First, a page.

India’s Haldia Petrochemicals to delay eight projects worth $800m

12 March 2012 03:56  [Source: ICIS news]

KOLKATA (ICIS)--India’s Haldia Petrochemicals Ltd (HPL) will have to delay or even scrap eight downstream projects entailing investments of $800m (€608m), as it expects its losses to exceed its net worth at the end of the financial year on 31 March, a senior company official said when contacted on Monday.

HPL would have to report to the Board for Industrial and Financial Reconstruction (BIFR) as a “sick industrial unit” when it finalizes its full-year financial results in April, the official said. The BIFR monitors the revival or closure of “sick industrial units” in the country.

The company recorded an accumulated loss of $310m for the first nine months of the financial year ending 31 December, 2011. This figure, together with losses during January-March 2012, would exceed the net worth of the company, according to the company official.

HPL had planned last year to invest $800m in eight downstream units over a period of three to four years. The units included butene-1, ethylene-propylene-diene monomer (EPDM), styrene butadiene rubber (SBR) and maleic anhydride (MA).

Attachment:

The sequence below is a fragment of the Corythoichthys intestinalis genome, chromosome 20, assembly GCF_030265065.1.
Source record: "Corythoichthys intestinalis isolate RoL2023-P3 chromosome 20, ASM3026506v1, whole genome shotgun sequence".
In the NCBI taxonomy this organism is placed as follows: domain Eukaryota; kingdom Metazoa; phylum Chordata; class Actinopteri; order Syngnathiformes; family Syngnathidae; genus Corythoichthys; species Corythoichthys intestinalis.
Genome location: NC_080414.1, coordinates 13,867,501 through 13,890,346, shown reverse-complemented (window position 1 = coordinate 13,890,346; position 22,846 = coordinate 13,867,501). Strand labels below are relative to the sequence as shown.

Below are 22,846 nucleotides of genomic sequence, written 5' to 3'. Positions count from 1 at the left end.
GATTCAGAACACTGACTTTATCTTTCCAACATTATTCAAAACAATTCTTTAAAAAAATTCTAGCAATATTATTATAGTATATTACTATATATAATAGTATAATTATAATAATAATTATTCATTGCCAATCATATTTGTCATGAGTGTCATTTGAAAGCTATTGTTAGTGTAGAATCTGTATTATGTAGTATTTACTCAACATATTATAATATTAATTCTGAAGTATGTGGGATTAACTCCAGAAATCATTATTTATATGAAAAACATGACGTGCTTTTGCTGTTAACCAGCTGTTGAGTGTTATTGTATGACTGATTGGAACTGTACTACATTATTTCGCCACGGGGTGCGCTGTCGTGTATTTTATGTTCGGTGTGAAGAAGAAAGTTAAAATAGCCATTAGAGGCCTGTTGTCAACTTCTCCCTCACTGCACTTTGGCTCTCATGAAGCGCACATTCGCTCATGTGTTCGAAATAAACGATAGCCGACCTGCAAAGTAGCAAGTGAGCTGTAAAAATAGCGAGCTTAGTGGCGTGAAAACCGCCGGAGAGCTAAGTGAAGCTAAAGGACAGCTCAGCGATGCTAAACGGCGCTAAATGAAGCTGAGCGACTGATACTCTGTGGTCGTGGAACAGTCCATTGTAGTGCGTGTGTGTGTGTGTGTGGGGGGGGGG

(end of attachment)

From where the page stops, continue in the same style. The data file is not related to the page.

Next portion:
The capacities of the units have not been revealed but the projects were to be listed either as subsidiaries of HPL or as special purpose vehicles (SPVs).

“HPL had initiated talks with leading international investors like Abu Dhabi Investment Authority and Kuwait Investment Authority, for participation in the downstream projects. Even government owned GAIL India was keen to pick up equity in the projects,” the company official said.

“But with HPL going through poor financial performance and a potential sick company, there is a lot of uncertainty over the downstream projects,” the official added.

The company’s two principal shareholders, The Chatterjee Group (TCG) (44.21% interest) and the West Bengal state government (43.29%), are in a tussle over the ownership of HPL, further undermining the company’s new projects.

The West Bengal government is insisting on auctioning its entire holding of 155m shares to seek higher valuations as it exits HPL.

However, TCG wants complete control over HPL through a transfer of the state government’s stake as per a March 2002 agreement between the two shareholders.

TCG has opposed the state government’s exit through an auction as it would result in the entry of another promoter, leading to the dispute.

India’s largest refiner, Indian Oil, holds a 9.62% stake in HPL, while the rest is held by Tata Group.

HPL runs a petrochemical complex at Haldia in West Bengal, including a naphtha cracker with a nameplate capacity of 670,000 tonnes/year.

($1 = €0.76)

By: Ajoy K Das
+65 6780 4359

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